Yoga For Bone Health
Photo by kiwinky
Watch television long enough and you’ll invariably come across commercials advertising drugs that treat the loss of bone density, or osteoporosis. For most people, sooner or later, bone density will become a potential health concern. Poor diets, sedentary lifestyles and the lifelong convenience of having machines do a lot of the work human bodies used to do will almost guarantee brittle bones for many of us. No doubt it’s part of aging, particularly in women, who face significant hormonal changes as they age. But just as we are bombarded with marketing for Fosamax, Boniva, and a slew of other drugs designed to treat or stave off the loss of bone density, wouldn’t it be wonderful if more medical practitioners would point their patients in the direction of a yoga mats as well?
Studies continue to show a strong link between yoga and bone health. The findings, published widely in major news outlets recently, point to the convincing conclusion that yoga appears to be an effective treatment for osteoporosis. In some cases, yoga has been shown to slow, if not reverse, bone loss. Key among the reports are the findings from Dr. Loren Fishman and Ellen Saltonstall, whose comprehensive research into osteoporosis and yoga gives the yoga world cause for celebrations – as if it needed more!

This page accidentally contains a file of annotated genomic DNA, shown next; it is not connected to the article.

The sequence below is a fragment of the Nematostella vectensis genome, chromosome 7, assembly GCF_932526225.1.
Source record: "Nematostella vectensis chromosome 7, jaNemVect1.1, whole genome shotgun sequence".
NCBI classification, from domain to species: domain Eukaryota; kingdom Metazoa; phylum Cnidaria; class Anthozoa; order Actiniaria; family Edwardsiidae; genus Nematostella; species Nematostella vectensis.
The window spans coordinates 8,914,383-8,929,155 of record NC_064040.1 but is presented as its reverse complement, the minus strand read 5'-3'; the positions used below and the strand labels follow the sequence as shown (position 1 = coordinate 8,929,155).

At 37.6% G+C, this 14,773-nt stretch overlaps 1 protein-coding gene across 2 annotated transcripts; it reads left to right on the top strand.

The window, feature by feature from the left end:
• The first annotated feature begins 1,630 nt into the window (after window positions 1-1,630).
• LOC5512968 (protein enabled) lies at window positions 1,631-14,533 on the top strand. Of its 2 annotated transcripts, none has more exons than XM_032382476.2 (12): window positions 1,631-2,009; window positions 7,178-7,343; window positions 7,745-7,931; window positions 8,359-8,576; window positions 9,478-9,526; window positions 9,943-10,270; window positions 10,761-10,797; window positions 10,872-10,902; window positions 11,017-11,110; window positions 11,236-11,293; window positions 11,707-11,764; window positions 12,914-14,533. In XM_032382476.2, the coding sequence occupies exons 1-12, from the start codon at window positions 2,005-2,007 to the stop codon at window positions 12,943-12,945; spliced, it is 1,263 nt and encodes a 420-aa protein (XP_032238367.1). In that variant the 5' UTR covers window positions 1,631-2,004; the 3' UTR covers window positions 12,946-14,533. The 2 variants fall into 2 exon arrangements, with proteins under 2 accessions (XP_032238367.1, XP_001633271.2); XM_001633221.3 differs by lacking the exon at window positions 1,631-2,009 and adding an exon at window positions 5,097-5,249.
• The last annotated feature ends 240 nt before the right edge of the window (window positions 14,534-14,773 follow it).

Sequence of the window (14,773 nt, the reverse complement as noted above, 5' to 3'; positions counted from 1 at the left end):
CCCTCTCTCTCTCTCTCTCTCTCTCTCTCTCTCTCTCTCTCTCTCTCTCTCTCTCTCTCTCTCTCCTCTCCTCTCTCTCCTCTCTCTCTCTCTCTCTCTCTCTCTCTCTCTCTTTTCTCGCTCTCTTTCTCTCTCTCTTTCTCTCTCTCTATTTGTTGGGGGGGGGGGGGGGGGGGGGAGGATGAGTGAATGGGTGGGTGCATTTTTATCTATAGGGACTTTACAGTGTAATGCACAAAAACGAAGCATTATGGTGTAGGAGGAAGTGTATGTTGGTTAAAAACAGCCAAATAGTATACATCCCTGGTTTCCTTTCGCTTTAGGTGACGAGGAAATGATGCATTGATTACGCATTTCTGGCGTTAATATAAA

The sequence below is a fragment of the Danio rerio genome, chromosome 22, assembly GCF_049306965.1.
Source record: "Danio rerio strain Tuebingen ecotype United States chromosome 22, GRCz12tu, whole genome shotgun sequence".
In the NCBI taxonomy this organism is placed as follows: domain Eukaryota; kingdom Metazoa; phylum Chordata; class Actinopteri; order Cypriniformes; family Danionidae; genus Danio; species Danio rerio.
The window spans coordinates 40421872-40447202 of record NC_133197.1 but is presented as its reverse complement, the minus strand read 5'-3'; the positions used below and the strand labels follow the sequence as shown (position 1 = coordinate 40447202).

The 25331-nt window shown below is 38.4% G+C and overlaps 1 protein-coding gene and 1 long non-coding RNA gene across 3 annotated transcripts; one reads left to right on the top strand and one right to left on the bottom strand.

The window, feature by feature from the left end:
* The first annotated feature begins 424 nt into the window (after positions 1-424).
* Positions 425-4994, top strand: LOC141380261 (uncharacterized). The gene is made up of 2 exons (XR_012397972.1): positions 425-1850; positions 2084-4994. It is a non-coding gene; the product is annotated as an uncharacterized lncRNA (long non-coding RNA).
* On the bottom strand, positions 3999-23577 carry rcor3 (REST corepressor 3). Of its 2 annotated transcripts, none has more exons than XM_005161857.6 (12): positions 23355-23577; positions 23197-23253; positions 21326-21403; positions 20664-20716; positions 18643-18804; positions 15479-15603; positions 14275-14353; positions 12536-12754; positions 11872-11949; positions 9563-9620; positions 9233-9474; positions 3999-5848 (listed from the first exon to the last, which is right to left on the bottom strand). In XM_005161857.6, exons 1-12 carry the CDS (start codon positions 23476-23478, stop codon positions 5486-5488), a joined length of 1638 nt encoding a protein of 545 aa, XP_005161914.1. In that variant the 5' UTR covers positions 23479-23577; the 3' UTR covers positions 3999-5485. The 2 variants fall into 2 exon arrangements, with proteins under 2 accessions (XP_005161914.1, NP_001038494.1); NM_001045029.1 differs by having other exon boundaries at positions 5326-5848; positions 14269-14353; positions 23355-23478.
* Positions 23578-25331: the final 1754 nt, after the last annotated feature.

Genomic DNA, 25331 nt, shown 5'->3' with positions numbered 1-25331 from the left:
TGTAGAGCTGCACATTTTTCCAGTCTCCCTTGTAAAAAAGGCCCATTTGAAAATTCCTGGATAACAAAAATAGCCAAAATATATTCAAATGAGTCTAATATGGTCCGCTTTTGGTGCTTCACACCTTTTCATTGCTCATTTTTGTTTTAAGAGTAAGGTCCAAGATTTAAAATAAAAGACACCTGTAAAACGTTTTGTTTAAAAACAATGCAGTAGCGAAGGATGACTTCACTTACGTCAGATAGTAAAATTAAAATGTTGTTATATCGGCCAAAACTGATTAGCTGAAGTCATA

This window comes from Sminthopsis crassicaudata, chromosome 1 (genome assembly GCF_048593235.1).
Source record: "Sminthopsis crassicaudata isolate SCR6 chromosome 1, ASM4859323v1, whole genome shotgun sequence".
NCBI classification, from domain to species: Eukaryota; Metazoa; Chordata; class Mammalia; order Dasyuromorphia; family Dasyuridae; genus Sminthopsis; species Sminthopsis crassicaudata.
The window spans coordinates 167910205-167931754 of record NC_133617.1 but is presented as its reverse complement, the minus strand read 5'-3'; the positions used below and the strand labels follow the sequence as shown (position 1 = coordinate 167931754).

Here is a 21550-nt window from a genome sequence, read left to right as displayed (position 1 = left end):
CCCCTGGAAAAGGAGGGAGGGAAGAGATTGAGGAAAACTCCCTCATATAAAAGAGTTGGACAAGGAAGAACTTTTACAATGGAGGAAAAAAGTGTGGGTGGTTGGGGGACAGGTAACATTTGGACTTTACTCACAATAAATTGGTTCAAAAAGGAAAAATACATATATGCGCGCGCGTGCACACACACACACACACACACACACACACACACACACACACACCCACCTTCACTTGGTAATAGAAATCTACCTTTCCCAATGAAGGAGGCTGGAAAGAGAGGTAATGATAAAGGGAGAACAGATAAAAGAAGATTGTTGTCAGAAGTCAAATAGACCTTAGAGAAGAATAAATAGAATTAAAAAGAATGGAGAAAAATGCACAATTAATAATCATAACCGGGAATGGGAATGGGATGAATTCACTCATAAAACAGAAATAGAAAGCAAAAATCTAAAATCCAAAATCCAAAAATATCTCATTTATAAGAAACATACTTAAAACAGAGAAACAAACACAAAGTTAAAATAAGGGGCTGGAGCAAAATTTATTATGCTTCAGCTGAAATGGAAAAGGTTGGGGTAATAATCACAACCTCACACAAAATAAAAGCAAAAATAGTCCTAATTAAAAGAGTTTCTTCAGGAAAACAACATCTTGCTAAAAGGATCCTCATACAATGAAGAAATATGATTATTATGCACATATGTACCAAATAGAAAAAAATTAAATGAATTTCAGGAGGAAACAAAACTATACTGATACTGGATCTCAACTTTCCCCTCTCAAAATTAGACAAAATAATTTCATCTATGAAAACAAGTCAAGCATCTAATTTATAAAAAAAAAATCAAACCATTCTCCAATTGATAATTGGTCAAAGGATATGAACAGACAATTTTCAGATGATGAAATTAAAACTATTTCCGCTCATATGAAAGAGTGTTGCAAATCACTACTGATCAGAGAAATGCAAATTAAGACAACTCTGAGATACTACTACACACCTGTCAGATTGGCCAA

In their 2010 book Yoga for Osteoporosis: The Complete Guide, Saltonstall and Fishman, the Medical Director of Manhattan Physical Medicine and Rehabilitation in New York City, make the case that yoga is one of the best treatments (and preventions) for osteoporosis. That’s an exciting conclusion for yoga teachers, who teach to classes filled with women, many of them entering middle age.
Yogis see firsthand what a lifetime of practice can do: Yoga, and its integration of proper alignment with the demand placed on bones and muscles, builds stronger hips, backs, knees and spines. Yes, high impact aerobic activities can promote bone health, but let’s face it, in our “all or nothing” world, our approach to these activities is often detrimental to our bodies in other ways.
In yoga, we work with the weight of our bodies. You can’t get more natural than that! After all, how often do we walk around with a barbell across our shoulders. Yoga teaches us to integrate proper joint function and movement to lift and carry our body’s weight. You don’t have to wait until you are on the yoga mat to reap the benefits. Almost any standing yoga pose or arm balance will deliver bone building benefits. A good one to try is Chair Pose or Utkatasana, which strengthens the legs, glutes and all the muscles around the hips, an area vulnerable to osteoporosis. Dr. Fishman offers a useful series to target osteoporosis here.
An added bonus: yoga focuses on balance, so while we are getting our weight-bearing fix, we also work on the art of balancing on one leg at a time, something that becomes crucial as we age. By no means am I suggesting that we – or our mothers and grandmothers – dismiss the medical advice from our doctors. We can, however, encourage them to try and embrace yoga and the many health benefits it imparts.
Are you at risk for or do you currently suffer from osteoporosis? Have had success with yoga as an alternative therapy?